Thursday, September 6, 2012

On Being Sick

This may sound like an odd topic for a post but it’s something I find worth telling. Your first time being sick when you are away from home is obviously no picnic. No mother around to bring you soup or to give you a bell to ring when you are in need of something. When I went to MSU at age 20 I found out quickly that you are forced to take care of yourself when the situation arises that you aren’t feeling well.  During that first year away, I had a wonderful dorm room mate named Molly, and although I can’t remember a specific instance, I am more than sure she helped me out at times I was sick there.

When I was living in Morocco becoming sick was only a matter of time. Digestive issues are never far away while getting used to new food, water, and surroundings. Getting sick there meant you would be taken care of in a completely different way. No chicken soup or hot baths to soothe your ill body. More like medicines you aren't familiar with in bottles that you can't read and cures from Moroccan grandmothers that you can't possibly understand. But to a Moroccan mother the words “I’m sick” (or as I had to say in Arabic ana merida) were all one needed to begin care.

But I remember one time in particular when my sister Rababe took on a motherly role and made sure I would be more than comfortable. It was when I was living in my apartment alone and I had no one to help me. I remember being very dizzy and lightheaded with nausea. I tried to take care of myself, which meant nothing more than just lying as still as possible in my bed, but soon enough I knew I wouldn’t be able to get better alone. I called Rababe’s cell phone, and upon her inability to answer I sent her a text message saying I was sick. She ended up coming upstairs and knocking on my door, after school, with the most frightened/concerned look on her face asking what was wrong. I asked her if she could go buy me some Coke and she quickly came back with a liter of it with some of my favorite yogurt. She put the things in my refrigerator for me and quickly tucked me back in my bed leaving me with a kiss on the forehead.  I will never forget her 16-year-old sweet kindness.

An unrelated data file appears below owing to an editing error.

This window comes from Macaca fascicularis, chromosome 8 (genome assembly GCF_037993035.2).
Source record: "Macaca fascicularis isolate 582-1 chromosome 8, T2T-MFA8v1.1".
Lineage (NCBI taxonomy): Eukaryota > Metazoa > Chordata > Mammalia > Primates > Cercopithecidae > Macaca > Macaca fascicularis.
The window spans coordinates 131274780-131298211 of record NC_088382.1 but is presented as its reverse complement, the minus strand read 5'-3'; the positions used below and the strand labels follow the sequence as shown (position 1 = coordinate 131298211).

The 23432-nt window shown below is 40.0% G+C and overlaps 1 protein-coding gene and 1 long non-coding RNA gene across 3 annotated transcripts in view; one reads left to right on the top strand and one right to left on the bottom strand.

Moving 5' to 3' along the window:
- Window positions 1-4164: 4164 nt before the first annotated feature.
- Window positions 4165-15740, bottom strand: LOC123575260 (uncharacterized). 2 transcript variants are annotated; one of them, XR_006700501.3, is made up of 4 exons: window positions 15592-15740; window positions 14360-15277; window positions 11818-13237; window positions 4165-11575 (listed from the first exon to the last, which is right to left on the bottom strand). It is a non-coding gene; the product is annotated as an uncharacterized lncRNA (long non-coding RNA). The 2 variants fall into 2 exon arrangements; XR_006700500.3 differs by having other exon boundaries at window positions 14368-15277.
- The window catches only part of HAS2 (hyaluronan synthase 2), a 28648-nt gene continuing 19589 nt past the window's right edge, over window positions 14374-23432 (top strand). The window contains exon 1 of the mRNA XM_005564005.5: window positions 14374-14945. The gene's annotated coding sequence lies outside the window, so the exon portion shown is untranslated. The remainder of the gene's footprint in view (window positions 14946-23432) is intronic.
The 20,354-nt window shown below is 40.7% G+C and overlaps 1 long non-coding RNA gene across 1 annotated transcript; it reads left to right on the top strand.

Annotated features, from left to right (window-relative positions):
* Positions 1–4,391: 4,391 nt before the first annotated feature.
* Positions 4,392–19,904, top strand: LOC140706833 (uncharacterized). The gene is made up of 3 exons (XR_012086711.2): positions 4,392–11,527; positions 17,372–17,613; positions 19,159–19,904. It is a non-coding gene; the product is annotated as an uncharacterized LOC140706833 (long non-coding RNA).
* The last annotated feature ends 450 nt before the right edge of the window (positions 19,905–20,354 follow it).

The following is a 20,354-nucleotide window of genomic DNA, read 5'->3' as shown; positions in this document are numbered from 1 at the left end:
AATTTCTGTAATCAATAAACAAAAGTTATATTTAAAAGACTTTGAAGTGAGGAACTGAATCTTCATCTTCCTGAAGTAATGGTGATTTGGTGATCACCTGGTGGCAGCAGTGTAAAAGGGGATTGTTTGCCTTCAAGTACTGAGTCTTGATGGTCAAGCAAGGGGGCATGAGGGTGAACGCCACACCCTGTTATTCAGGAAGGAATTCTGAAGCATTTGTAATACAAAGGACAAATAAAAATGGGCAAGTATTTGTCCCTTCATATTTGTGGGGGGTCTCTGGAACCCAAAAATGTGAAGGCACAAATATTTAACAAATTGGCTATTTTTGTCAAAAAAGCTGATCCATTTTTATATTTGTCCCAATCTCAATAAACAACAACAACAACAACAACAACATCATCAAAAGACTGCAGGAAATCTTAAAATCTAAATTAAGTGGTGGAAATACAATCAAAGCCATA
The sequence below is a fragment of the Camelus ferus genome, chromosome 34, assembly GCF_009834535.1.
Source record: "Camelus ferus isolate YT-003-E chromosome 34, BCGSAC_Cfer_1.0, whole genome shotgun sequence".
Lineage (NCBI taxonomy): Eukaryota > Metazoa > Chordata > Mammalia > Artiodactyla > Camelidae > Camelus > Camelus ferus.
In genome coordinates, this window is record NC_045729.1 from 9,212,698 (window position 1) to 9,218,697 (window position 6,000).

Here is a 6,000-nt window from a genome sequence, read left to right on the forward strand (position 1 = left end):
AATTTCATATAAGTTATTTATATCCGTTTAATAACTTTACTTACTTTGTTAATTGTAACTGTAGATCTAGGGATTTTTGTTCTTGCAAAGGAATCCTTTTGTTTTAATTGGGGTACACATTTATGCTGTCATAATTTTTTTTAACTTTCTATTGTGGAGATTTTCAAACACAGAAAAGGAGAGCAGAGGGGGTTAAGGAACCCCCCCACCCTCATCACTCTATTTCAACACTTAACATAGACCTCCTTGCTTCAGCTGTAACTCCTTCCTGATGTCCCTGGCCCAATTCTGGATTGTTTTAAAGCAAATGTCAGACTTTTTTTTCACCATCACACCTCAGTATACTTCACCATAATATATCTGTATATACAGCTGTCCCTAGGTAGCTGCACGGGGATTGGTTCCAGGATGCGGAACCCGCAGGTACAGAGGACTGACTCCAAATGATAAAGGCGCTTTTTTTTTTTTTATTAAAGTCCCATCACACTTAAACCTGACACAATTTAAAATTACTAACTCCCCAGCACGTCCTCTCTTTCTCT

I bring this up because within the first night of living in my new house I in fact got sick. I was awoken at two a.m. with what I though was hunger pains and a stomach doing flips and turns. After several hours I knew I wasn’t hungry but was in fact sick with something. Figures my first night/morning alone, with nearly no food in my house, and I am suck trying to take care of myself. But soon I began pooling my resources and found out that it was time to call in a favor from my lovely Aunt MaryLynn to ask her to bring me a get better kit. I had not one bowl, pot, or spoon in my house yet so I asked her to bring me an entire soup making set along with the almighty medicine...refreshing Coke Cola.  I’m lucky to have someone willing and able to bring me soup on a day like this. It’s nice to be able to take care of yourself, but we all need those people in our lives like Moroccan sisters and American aunts to help us when we are down.